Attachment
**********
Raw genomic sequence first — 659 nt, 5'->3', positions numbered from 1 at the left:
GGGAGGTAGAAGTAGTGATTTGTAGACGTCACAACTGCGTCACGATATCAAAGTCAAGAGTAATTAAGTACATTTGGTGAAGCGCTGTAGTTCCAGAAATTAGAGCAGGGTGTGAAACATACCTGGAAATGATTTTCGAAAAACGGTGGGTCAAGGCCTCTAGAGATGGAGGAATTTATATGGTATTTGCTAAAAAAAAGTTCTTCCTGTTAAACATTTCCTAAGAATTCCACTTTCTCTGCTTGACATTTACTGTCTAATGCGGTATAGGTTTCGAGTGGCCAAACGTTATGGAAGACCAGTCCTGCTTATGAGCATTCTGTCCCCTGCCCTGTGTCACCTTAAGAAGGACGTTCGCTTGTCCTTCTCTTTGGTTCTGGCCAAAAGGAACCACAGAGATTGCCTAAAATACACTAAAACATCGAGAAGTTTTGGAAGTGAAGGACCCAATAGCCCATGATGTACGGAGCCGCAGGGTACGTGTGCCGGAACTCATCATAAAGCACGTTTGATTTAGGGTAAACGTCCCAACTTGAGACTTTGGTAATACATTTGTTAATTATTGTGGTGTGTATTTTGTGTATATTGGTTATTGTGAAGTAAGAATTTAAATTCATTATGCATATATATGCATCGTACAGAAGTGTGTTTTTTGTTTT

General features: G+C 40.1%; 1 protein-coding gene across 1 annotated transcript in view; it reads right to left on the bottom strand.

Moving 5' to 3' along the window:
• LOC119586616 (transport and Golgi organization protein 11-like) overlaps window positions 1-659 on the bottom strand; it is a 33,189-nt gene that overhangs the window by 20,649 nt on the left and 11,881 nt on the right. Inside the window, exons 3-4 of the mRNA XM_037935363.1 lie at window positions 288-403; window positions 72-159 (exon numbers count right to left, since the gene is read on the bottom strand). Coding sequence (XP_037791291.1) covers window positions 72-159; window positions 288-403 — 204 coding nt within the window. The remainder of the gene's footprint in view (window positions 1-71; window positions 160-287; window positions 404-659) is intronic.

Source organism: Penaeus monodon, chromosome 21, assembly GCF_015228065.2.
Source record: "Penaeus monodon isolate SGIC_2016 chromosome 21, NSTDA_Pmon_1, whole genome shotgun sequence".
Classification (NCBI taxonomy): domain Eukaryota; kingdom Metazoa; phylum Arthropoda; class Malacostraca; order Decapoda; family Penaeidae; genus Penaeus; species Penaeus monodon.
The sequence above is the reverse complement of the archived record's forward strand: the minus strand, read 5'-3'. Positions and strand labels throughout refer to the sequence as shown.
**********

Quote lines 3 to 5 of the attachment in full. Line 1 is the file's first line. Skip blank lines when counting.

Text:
General features: G+C 40.1%; 1 protein-coding gene across 1 annotated transcript in view; it reads right to left on the bottom strand.

Moving 5' to 3' along the window:
• LOC119586616 (transport and Golgi organization protein 11-like) overlaps window positions 1-659 on the bottom strand; it is a 33,189-nt gene that overhangs the window by 20,649 nt on the left and 11,881 nt on the right. Inside the window, exons 3-4 of the mRNA XM_037935363.1 lie at window positions 288-403; window positions 72-159 (exon numbers count right to left, since the gene is read on the bottom strand). Coding sequence (XP_037791291.1) covers window positions 72-159; window positions 288-403 — 204 coding nt within the window. The remainder of the gene's footprint in view (window positions 1-71; window positions 160-287; window positions 404-659) is intronic.